Dangerous Antibiotics for the 21st Century
No one can dispute that multidrug-resistant “superbugs” are a key public health concern for the 21st century. Better, safe and effective cures are needed. But the 21st Century Cures Act, legislation that will be voted on this week in the House, is not the solution to this problem.
Over 2 million people are infected with antibiotic-resistant bacteria each year, resulting in at least 23,000 deaths. New antibiotics have been slow in coming: No antibiotic with a truly novel mechanism of action has been discovered since the late 1980s. Yet this drought is not the fault of the Food and Drug Administration (FDA), which has long been under tremendous pressure to approve new antibiotics quickly. This pressure was increased even further by a 2012 law that accelerated review for qualifying antibiotics.
Thanks to the current review process for antibiotics, clinical development for these drugs is already quick by industry standards. A new antibiotic takes only seven years to get to market, compared with nine years for cancer drugs.
Quick approval is not without costs. Many of the antibiotics approved over the past decade have suffered from safety and effectiveness problems. For example, tigecycline (Tygacil), an antibiotic that received special accelerated FDA approval in 2005, was slapped with a black-box warning in 2013 stating that the drug increases the risk of death.
Bedaquiline (Sirturo), granted accelerated approval in 2012, also increases the risk of death. This antibiotic was approved based on the fact that it effectively reduced the amount of tuberculosis in research subjects’ sputum, a “surrogate endpoint” that does not actually benefit the patient but is thought to be a sign of potential benefit. Unfortunately in this case, improving the surrogate endpoint did not improve survival: Subjects who received bedaquiline during clinical trials were five times as likely to die as those who did not. Yet the FDA ultimately approved the drug anyway, with another black-box warning describing the mortality risk.
Other recently approved antibiotics, including dalbavancin (Dalvance) and ceftazidime-avibactam (Avycaz), gained approval by showing that they were no less effective than an existing antibiotic, rather than showing they were more effective than an existing drug or placebo. Such “non-inferiority” trials are notorious for providing misleading results if there are flaws in trial design or conduct.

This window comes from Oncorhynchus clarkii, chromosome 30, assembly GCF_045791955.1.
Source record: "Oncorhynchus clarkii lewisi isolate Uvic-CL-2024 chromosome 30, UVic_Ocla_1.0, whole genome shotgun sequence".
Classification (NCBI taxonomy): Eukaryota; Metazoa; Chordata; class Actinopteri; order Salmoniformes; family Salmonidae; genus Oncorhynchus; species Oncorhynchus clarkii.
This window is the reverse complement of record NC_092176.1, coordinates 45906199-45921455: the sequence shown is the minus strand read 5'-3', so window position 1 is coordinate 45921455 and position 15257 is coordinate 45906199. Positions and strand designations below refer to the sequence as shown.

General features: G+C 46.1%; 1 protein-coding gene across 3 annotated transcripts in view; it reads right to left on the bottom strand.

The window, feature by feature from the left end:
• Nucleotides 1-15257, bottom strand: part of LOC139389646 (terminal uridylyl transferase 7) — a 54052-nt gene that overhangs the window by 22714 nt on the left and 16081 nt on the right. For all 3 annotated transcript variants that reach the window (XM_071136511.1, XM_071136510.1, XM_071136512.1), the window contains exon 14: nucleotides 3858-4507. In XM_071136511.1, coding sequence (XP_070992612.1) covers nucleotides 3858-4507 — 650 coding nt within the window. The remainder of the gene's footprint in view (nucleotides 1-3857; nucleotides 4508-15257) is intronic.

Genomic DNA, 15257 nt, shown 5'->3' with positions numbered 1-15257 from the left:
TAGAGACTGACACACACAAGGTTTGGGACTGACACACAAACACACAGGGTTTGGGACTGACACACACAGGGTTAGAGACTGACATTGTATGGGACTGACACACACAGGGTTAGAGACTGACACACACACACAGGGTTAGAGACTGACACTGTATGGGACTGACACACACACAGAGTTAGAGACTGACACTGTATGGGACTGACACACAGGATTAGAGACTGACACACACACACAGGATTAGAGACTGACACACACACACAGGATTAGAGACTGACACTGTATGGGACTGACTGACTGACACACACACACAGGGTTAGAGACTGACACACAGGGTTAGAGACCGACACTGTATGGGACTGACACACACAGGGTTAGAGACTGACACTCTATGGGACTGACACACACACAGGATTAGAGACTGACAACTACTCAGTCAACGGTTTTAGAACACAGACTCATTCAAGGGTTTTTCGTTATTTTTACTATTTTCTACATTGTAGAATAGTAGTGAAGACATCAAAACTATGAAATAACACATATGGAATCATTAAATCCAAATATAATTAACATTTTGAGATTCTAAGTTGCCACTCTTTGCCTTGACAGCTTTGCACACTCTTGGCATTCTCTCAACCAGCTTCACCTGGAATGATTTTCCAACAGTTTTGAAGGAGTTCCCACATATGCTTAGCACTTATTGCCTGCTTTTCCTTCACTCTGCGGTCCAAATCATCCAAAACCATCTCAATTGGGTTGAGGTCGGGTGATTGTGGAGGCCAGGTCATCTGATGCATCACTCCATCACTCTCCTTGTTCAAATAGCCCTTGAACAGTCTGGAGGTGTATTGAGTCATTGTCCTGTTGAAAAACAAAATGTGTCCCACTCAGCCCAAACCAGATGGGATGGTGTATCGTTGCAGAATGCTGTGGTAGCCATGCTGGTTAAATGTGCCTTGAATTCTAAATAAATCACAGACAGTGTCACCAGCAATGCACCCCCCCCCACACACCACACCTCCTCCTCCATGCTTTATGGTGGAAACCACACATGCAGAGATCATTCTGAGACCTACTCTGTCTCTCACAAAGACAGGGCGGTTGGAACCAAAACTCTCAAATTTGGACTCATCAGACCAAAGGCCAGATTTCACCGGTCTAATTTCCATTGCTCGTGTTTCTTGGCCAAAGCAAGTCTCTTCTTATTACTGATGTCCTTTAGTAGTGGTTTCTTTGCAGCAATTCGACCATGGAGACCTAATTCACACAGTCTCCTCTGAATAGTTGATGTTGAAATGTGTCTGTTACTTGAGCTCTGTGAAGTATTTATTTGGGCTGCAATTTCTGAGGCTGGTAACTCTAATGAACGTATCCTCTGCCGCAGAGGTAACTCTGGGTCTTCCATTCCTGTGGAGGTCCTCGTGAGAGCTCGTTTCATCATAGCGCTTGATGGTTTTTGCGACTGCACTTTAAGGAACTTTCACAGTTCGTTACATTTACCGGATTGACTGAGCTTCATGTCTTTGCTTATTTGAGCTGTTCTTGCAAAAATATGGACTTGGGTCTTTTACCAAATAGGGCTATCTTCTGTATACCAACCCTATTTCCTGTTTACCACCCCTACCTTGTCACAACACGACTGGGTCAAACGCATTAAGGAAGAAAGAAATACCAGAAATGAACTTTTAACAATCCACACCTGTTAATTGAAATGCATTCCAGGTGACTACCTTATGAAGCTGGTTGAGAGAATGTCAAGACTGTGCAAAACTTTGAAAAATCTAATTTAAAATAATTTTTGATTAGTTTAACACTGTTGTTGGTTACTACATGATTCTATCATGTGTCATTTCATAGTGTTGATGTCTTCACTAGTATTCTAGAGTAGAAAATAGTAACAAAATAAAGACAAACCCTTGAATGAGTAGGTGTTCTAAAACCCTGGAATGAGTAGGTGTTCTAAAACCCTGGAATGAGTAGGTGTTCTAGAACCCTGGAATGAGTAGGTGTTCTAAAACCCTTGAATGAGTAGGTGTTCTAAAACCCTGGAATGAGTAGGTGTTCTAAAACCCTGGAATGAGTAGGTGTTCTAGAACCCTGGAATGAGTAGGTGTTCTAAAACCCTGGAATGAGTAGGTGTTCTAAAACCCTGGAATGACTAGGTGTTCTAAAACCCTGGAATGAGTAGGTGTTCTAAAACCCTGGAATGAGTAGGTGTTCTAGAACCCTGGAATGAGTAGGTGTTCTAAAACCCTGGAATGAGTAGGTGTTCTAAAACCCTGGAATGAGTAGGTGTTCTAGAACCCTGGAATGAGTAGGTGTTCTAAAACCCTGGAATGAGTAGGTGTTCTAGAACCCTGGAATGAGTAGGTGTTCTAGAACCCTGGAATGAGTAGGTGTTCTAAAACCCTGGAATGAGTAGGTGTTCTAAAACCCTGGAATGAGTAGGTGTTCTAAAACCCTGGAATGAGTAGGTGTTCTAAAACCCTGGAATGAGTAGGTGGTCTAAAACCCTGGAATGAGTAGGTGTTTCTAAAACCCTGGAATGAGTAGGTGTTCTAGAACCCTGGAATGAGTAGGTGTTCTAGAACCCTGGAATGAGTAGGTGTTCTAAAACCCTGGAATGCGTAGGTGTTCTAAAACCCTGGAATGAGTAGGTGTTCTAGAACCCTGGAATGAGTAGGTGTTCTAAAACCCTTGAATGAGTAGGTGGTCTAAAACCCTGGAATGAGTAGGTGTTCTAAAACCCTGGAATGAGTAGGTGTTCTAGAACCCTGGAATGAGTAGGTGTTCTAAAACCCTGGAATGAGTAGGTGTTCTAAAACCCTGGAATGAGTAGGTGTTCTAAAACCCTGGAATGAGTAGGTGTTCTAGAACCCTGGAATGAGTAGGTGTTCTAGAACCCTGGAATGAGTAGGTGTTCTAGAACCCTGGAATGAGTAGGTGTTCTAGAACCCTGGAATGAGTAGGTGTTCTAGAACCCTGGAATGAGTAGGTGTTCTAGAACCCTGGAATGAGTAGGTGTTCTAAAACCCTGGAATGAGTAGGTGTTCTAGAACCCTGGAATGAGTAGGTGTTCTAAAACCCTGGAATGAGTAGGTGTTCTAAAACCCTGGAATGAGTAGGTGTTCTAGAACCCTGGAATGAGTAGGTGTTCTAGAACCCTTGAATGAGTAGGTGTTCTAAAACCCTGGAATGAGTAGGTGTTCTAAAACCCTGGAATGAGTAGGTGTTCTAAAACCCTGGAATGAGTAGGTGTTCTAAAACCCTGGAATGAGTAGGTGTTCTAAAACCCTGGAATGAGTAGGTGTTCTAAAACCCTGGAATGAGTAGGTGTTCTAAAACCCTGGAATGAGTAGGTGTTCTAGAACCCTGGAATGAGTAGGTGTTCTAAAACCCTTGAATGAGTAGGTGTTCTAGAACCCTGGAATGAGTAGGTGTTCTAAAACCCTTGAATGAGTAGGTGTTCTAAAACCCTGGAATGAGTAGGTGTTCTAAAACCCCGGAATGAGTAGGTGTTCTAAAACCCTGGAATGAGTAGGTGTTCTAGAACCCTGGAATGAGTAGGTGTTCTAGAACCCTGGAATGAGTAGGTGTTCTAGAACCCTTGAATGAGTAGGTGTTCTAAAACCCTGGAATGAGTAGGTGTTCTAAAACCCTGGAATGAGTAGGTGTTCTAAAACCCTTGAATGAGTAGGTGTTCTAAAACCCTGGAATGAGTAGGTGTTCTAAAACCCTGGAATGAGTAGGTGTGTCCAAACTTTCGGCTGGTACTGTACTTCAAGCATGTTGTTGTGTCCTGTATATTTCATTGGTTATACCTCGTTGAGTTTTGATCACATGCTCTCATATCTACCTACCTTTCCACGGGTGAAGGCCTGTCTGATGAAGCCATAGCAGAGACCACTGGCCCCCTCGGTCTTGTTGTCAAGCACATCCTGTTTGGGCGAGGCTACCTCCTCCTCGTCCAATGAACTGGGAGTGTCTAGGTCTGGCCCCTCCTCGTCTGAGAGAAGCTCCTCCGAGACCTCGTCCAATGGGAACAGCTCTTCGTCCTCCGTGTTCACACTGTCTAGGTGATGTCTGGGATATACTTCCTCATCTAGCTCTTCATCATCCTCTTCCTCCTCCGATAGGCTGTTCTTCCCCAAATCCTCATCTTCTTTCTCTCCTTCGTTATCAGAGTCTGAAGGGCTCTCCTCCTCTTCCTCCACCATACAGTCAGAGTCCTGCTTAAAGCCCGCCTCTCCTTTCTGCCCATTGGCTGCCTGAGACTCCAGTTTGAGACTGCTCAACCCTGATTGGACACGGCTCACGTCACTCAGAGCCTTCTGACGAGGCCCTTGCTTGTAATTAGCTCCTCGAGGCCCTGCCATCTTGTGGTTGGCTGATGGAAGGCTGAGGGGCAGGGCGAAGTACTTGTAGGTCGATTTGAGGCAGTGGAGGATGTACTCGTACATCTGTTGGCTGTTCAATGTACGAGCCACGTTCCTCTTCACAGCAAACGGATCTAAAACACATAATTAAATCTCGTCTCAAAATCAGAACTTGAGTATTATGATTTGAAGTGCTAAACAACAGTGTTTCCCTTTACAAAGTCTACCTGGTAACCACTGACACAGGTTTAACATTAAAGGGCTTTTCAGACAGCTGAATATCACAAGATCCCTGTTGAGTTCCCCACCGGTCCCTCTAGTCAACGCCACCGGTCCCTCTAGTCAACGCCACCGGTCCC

This questionable string of antibiotics approvals should have triggered congressional oversight and possibly new legislation strengthening the FDA’s review of these drugs. Yet instead Congress appears poised to do the opposite: the 21st Century Cures Act, which will likely passed during the House vote this week, would create yet another accelerated approval pathway designed to speed antibiotics approvals. The bill, modeled on the Antibiotic Development to Advance Patient Treatment (ADAPT) Act, would pressure the FDA to approve new antibiotics based on even smaller clinical trials, more surrogate endpoints and potentially even more questionable forms of evidence.
Disturbingly, the bill would require the FDA to consider expanding this new approval pathway to other drugs beyond antibiotics within four years, without any further action required from Congress.
In addition to undermining approval standards, the 21st Century Cures Act includes a new Medicare payment system that would undermine recent federal efforts to encourage more careful stewardship of these drugs in hospitals and elsewhere. Overuse of antibiotics worsens the problem of multidrug resistance by accelerating the speed at which superbugs evolve to resist new drug treatments.
The new payment system proposed in 21st Century Cures would offer hospitals a financial bonus each time a patient receives certain new antibiotics during his or her hospital stay. Currently, antibiotics payments are included as part of a bundled hospital payment, so hospitals have little incentive to use antibiotics unless medically necessary, particularly expensive new antibiotics. The proposed payment system would create the opposite effect, offering strong financial incentives for hospitals to overuse new antibiotics.
Cutting review periods and squandering new antibiotics is not the right way to create better antibiotics for the 21st century. Instead, Congress should invest public resources into early-stage research targeted at expanding the available options at the start of the antibiotics development pipeline. Truly innovative science will lead to better products at the end of the pipeline, ones that will not require lower FDA standards to gain approval.
The 21st Century Cures Act ultimately comes up short when it comes to research funding. One of the most highly-publicized provisions of the bill would provide more funding to the National Institutes of Health (NIH), which offers grants for basic, early-stage research. But this research funding would be a temporary 4.5 percent increase to the annual NIH budget that will end abruptly after three years. An additional, smaller sum would be dedicated to a new “Innovation Fund” that would be available for infectious disease research and other priorities, but this fund also would expire, after five years.
On balance, the antibiotics provisions in 21st Century Cures will be bad for patients and public health. In exchange for an ephemeral boost in research funding, the bill will pressure the FDA to approve dangerous new antibiotics and institutionalize a hospital payment system that promotes antibiotics overuse and speeds the development of drug resistance.
The American public does need a bill to create and preserve safer, more effective antibiotics in the 21st century, but the 21st Century Cures Act is not it.